You could try something like the following: Table[dS[i] = -β[i]*S[i], {i, 4}]; To see the definitions for dS use the function Definition. Definition[dS] (* dS[1]=-S[1] β[1] dS[2]=-S[2] β[2] dS[3]=-S[3] β[3] dS[4]=-S[4] β[4] *) See that you can perform operations on dS. dS[1] + dS[2] (* -S[1] β[1] - S[2] β[2] *)


0

Dos this work Do[dI[i] = -beta[i]*S; Print["dI", i, "= -beta", i, "*S"], {i, 4}] Any method that can print what you want has to change the expression to a kid of String. At the end, the printed expression the way you what has to be kind of String You can try Inactivate Do[dI[i] = -beta[i]*S; Print[Inactivate[dI[i] = -beta[i]*S]], {i, 4}]


0

well, I found a another solution,instead of changing the writing format, one need to convert the datas using ToExpression[data1.txt]....


2

The purpose of using HoldForm and Plus is to allow automatic formatting rules for Plus to apply while preventing evaluation. Since you want custom formatting rules that method may be inapplicable. To get alignment we can either use a tabular format like Grid (as Kuba did) or we can pad the numbers themselves. One automatic approach to the latter is ...


3

Slightly more handy approach (unless you want to work with negative integers): Grid[ {#, "+", #2, "=", Item["", ItemSize -> 3]} & @@@ RandomInteger[20, {10, 2}] , Alignment -> {{Right, Center, Right, Center, Center}}, BaseStyle -> {Italic, 20}, Frame -> True, Background -> {{}, {{GrayLevel@.9, GrayLevel@.95}}} ] A simplistic ...


1

Second update (2015-05-11): Amandeep, you recently left a comment with the following expression: xpr = a1*D11*Cos[n*x] + a0*a1*D11*Cos[n*x] + 1/2*a1*a3*D11*Cos[n*x] + 1/2*a2*a4*D11*Cos[n*x] + a2*a3*a4*Sin[n*x] I believe that you may have left out a multiplication sign on the argument of the last Sin function. Once we add that back in, the approach using ...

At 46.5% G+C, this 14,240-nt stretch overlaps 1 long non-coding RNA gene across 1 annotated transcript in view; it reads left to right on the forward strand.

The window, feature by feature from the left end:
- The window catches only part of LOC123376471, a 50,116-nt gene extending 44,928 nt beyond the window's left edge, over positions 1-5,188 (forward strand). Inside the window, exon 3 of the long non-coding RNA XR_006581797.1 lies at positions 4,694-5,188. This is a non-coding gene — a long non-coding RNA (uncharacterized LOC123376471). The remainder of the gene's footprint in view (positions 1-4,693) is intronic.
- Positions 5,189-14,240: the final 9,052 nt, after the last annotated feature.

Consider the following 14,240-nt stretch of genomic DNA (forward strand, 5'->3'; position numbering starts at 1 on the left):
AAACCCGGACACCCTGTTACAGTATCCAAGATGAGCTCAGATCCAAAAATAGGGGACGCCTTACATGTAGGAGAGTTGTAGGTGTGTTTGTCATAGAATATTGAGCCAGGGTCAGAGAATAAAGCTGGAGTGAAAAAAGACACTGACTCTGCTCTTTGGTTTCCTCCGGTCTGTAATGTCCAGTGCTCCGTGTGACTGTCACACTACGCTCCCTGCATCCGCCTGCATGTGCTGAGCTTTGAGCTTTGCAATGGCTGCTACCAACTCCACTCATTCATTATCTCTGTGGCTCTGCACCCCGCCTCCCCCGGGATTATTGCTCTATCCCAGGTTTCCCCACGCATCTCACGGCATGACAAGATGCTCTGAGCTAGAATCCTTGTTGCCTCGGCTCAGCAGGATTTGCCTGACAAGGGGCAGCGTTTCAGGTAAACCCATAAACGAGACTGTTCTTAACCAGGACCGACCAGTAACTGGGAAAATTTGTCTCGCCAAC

0

Have you tried Simplify expr = a1 D11 Cos[n x] + a0 a1 D11 Cos[n x] + 1/2 a1 a3 D11 Cos[n x] + 1/2 a2 a4 D11 Cos[n x]; expr // Simplify 1/2 (a1 (2 + 2 a0 + a3) + a2 a4) D11 Cos[n x] expr2 = a1*D11*Cos[n*x] + a0*a1 D11*Cos[n*x] + 1/2 a1*a3*D11*Cos[n*x] + 1/2*a2*a4 D11*Cos[n*x] + a2*a3*a4*Sin[n*x]; expr2 // Simplify 1/2 (a1 (2 + 2 a0 + ...


1

I think you want Row: Subscript[a, Row@{b, b}] abb Consider also Indexed but beware that it is not an inert (formatting) function. Indexed[a, {b, b}] abb


1

list = {"b", "c", "d"}; Subscript[a, list[[1]] <> list[[1]]] // TraditionalForm or list = {b, c, d}; Subscript[a, ToString[list[[1]]] <> ToString[list[[1]]]] // TraditionalForm


2

Since you did not include your data, I am generating some fake data to play with: fakedata = Transpose@ Insert[ Transpose@ Insert[ RandomReal[{0, 1}, {6, 50}], Array["y lbl " <> ToString@# &, 50], 1 ], {""}~Join~Array["x lbl " <> ToString@# &, 6], 1 ]; The code first generates a 6-row by ...


1

Using the function SparseArray`ExpressionToTree: ClearAll[trF] trF[s_: {0.01, .05}][e_, opts : OptionsPattern[Options[Graph]]] := Module[{saett = SparseArray`ExpressionToTree[e], edges, vertices, vsizes, labels, vlabels}, edges = saett[[All, All, 2]]; vertices = DeleteDuplicates[Join @@ List @@@ edges]; labels = ArrayPad[Replace[saett[[All, ...


3

Just to add some diversity, although I think m_goldbergs answer is very convenient and should be used in most cases. Nevertheless, always remember that you can easily de-structure Mathematica expressions, even the box-expressions that are used for displaying things in the front end. One possible way to start is to look at the box-expressions of a very ...


5

Since TreeForm produces a GraphPlot and takes the same options as GraphPlot, it can be done by using a custom vertex rendering function. encoding = {{{w, d}, {o, s}}, {{{e, q}, a}, {i, j}}}; TreeForm[encoding, VertexRenderingFunction -> (If[#2 === List, Inset[Text["\[FilledCircle]"], #], Inset[Framed[Text[Style[#2, 18]], Background ...